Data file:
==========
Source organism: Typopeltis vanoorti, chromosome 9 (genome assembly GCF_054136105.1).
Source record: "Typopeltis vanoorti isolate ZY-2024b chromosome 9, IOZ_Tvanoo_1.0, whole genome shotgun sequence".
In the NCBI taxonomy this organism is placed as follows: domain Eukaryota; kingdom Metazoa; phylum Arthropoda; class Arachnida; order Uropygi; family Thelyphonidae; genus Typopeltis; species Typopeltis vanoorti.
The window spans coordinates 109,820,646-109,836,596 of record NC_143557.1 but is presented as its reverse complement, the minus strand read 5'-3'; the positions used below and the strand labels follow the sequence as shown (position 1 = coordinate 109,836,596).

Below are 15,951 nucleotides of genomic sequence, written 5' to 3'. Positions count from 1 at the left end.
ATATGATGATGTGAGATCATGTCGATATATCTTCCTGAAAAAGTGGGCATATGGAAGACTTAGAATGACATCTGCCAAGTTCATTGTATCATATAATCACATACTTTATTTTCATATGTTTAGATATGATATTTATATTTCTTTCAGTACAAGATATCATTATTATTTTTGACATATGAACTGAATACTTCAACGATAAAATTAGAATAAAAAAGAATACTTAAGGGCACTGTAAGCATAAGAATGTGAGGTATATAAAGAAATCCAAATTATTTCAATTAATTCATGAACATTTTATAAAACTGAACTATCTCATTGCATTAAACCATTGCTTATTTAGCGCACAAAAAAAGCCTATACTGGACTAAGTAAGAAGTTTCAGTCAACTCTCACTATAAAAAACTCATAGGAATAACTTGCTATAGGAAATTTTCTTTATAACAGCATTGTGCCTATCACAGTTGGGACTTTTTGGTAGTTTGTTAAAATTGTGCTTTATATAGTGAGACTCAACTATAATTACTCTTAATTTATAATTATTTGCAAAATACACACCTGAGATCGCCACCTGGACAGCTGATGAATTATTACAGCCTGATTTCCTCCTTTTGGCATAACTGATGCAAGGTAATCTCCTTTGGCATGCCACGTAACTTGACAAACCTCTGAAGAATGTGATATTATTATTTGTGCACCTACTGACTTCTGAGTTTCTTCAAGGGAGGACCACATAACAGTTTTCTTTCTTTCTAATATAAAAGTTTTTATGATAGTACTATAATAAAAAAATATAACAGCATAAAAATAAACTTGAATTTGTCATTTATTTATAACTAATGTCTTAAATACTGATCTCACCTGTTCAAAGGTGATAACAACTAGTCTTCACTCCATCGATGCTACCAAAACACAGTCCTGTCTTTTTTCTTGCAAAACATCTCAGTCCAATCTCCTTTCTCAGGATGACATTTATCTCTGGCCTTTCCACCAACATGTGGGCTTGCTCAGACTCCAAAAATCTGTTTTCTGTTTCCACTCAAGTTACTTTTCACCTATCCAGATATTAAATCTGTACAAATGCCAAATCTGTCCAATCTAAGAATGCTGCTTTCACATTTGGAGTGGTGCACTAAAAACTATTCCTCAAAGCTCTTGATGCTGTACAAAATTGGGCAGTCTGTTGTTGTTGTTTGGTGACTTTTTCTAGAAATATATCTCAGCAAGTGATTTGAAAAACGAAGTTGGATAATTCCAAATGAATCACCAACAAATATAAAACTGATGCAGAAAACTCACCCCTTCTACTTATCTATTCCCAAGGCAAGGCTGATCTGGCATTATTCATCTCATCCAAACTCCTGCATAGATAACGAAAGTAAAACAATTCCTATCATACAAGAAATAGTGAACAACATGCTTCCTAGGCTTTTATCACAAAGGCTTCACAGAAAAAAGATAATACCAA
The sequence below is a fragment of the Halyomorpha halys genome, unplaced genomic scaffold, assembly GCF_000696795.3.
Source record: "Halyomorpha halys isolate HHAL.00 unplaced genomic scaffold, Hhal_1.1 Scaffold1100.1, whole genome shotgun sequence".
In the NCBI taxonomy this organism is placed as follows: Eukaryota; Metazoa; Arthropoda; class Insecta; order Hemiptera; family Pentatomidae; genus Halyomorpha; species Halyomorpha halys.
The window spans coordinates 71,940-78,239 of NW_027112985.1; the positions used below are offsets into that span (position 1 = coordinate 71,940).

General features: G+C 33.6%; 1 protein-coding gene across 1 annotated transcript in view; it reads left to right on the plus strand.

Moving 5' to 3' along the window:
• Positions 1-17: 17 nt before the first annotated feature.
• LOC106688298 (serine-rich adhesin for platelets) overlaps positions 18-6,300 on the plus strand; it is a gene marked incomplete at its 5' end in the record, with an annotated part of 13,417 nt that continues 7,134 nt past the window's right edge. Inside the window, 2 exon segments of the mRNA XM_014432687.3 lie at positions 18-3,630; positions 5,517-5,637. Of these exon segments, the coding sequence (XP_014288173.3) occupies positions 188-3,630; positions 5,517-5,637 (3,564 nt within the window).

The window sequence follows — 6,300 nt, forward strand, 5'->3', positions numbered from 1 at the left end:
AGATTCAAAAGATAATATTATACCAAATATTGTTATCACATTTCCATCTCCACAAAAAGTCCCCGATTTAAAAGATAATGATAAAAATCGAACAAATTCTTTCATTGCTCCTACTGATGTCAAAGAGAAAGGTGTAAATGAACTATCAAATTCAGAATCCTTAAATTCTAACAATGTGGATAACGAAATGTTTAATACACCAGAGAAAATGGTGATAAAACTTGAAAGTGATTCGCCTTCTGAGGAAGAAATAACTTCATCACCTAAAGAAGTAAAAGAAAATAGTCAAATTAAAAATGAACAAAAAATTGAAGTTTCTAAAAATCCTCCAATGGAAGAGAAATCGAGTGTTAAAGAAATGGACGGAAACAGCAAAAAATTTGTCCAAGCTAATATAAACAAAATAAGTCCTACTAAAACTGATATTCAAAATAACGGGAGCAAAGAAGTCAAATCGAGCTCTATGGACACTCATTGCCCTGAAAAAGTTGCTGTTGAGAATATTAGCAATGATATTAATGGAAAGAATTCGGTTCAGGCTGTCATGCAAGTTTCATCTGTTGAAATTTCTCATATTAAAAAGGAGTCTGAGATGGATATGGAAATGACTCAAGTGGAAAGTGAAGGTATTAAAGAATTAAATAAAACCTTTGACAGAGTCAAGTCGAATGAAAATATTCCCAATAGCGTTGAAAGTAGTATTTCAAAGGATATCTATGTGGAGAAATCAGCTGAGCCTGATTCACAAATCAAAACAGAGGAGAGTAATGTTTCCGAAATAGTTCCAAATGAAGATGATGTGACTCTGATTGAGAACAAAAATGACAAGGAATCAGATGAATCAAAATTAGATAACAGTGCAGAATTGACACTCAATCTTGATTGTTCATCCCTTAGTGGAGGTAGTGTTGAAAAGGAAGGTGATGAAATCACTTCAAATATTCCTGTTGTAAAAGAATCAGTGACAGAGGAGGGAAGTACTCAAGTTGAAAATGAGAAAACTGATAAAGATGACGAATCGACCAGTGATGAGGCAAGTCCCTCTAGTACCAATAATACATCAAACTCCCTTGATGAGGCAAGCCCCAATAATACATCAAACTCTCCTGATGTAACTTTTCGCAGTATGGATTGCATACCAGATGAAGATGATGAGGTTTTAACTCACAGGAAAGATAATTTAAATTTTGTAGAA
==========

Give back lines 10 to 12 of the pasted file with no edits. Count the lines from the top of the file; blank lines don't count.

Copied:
The window spans coordinates 71,940-78,239 of NW_027112985.1; the positions used below are offsets into that span (position 1 = coordinate 71,940).

General features: G+C 33.6%; 1 protein-coding gene across 1 annotated transcript in view; it reads left to right on the plus strand.

Moving 5' to 3' along the window: